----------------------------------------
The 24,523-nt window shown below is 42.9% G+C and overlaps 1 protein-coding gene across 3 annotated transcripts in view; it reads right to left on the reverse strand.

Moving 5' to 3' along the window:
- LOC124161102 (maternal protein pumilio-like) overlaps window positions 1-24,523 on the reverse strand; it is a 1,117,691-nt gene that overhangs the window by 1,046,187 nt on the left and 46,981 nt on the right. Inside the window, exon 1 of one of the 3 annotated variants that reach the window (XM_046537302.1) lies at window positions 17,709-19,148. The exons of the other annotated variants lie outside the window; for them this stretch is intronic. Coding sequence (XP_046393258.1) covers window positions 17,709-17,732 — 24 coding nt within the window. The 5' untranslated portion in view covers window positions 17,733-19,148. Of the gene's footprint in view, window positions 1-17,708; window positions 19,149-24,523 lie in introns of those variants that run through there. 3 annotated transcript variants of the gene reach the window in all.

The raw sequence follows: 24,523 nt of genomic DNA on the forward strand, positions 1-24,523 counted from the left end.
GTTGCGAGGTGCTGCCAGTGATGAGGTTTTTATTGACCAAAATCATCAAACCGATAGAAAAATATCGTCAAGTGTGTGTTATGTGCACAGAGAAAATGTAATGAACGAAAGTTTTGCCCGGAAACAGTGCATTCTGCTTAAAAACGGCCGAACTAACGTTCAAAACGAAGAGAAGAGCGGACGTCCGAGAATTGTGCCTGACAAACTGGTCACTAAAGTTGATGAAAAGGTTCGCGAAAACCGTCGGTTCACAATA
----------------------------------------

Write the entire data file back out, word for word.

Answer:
The 24,523-nt window shown below is 42.9% G+C and overlaps 1 protein-coding gene across 3 annotated transcripts in view; it reads right to left on the reverse strand.

Moving 5' to 3' along the window:
- LOC124161102 (maternal protein pumilio-like) overlaps window positions 1-24,523 on the reverse strand; it is a 1,117,691-nt gene that overhangs the window by 1,046,187 nt on the left and 46,981 nt on the right. Inside the window, exon 1 of one of the 3 annotated variants that reach the window (XM_046537302.1) lies at window positions 17,709-19,148. The exons of the other annotated variants lie outside the window; for them this stretch is intronic. Coding sequence (XP_046393258.1) covers window positions 17,709-17,732 — 24 coding nt within the window. The 5' untranslated portion in view covers window positions 17,733-19,148. Of the gene's footprint in view, window positions 1-17,708; window positions 19,149-24,523 lie in introns of those variants that run through there. 3 annotated transcript variants of the gene reach the window in all.

The raw sequence follows: 24,523 nt of genomic DNA on the forward strand, positions 1-24,523 counted from the left end.
GTTGCGAGGTGCTGCCAGTGATGAGGTTTTTATTGACCAAAATCATCAAACCGATAGAAAAATATCGTCAAGTGTGTGTTATGTGCACAGAGAAAATGTAATGAACGAAAGTTTTGCCCGGAAACAGTGCATTCTGCTTAAAAACGGCCGAACTAACGTTCAAAACGAAGAGAAGAGCGGACGTCCGAGAATTGTGCCTGACAAACTGGTCACTAAAGTTGATGAAAAGGTTCGCGAAAACCGTCGGTTCACAATA